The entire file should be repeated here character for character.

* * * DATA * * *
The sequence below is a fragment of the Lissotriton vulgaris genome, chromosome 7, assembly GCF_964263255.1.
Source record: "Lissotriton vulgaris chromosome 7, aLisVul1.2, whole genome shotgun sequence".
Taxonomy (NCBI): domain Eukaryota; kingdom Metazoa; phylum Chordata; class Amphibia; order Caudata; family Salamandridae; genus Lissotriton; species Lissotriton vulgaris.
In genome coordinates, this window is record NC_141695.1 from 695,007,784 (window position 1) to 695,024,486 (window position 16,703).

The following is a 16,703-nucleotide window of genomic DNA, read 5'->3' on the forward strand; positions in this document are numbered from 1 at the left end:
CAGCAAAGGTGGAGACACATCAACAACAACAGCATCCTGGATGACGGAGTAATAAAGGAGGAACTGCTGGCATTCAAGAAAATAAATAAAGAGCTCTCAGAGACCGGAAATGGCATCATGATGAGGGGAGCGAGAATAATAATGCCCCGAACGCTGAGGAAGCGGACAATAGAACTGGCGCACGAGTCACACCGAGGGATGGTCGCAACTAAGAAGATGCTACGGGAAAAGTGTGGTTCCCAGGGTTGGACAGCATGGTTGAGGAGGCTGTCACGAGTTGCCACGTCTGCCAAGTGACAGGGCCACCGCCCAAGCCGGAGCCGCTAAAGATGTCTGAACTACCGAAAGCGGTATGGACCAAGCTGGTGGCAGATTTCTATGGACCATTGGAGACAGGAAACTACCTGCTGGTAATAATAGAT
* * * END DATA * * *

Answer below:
The sequence below is a fragment of the Lissotriton vulgaris genome, chromosome 7, assembly GCF_964263255.1.
Source record: "Lissotriton vulgaris chromosome 7, aLisVul1.2, whole genome shotgun sequence".
Taxonomy (NCBI): domain Eukaryota; kingdom Metazoa; phylum Chordata; class Amphibia; order Caudata; family Salamandridae; genus Lissotriton; species Lissotriton vulgaris.
In genome coordinates, this window is record NC_141695.1 from 695,007,784 (window position 1) to 695,024,486 (window position 16,703).

The following is a 16,703-nucleotide window of genomic DNA, read 5'->3' on the forward strand; positions in this document are numbered from 1 at the left end:
CAGCAAAGGTGGAGACACATCAACAACAACAGCATCCTGGATGACGGAGTAATAAAGGAGGAACTGCTGGCATTCAAGAAAATAAATAAAGAGCTCTCAGAGACCGGAAATGGCATCATGATGAGGGGAGCGAGAATAATAATGCCCCGAACGCTGAGGAAGCGGACAATAGAACTGGCGCACGAGTCACACCGAGGGATGGTCGCAACTAAGAAGATGCTACGGGAAAAGTGTGGTTCCCAGGGTTGGACAGCATGGTTGAGGAGGCTGTCACGAGTTGCCACGTCTGCCAAGTGACAGGGCCACCGCCCAAGCCGGAGCCGCTAAAGATGTCTGAACTACCGAAAGCGGTATGGACCAAGCTGGTGGCAGATTTCTATGGACCATTGGAGACAGGAAACTACCTGCTGGTAATAATAGAT